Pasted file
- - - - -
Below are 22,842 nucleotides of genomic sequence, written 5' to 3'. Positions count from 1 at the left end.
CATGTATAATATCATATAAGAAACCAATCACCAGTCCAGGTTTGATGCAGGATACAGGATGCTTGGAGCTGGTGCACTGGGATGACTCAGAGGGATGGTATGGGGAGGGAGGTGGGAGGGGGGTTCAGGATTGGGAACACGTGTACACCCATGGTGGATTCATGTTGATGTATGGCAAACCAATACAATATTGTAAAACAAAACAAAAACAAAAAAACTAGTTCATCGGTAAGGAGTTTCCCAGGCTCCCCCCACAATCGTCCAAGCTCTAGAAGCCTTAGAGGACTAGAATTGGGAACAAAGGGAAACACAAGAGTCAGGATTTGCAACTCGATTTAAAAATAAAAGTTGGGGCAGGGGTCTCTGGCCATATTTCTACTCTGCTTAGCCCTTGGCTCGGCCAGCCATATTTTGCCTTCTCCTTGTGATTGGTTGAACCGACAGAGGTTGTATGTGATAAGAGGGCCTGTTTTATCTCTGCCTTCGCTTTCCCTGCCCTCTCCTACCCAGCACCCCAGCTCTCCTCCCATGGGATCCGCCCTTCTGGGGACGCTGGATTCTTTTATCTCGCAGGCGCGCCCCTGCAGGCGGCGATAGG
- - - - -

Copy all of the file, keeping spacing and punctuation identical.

Below are 22,842 nucleotides of genomic sequence, written 5' to 3'. Positions count from 1 at the left end.
CATGTATAATATCATATAAGAAACCAATCACCAGTCCAGGTTTGATGCAGGATACAGGATGCTTGGAGCTGGTGCACTGGGATGACTCAGAGGGATGGTATGGGGAGGGAGGTGGGAGGGGGGTTCAGGATTGGGAACACGTGTACACCCATGGTGGATTCATGTTGATGTATGGCAAACCAATACAATATTGTAAAACAAAACAAAAACAAAAAAACTAGTTCATCGGTAAGGAGTTTCCCAGGCTCCCCCCACAATCGTCCAAGCTCTAGAAGCCTTAGAGGACTAGAATTGGGAACAAAGGGAAACACAAGAGTCAGGATTTGCAACTCGATTTAAAAATAAAAGTTGGGGCAGGGGTCTCTGGCCATATTTCTACTCTGCTTAGCCCTTGGCTCGGCCAGCCATATTTTGCCTTCTCCTTGTGATTGGTTGAACCGACAGAGGTTGTATGTGATAAGAGGGCCTGTTTTATCTCTGCCTTCGCTTTCCCTGCCCTCTCCTACCCAGCACCCCAGCTCTCCTCCCATGGGATCCGCCCTTCTGGGGACGCTGGATTCTTTTATCTCGCAGGCGCGCCCCTGCAGGCGGCGATAGG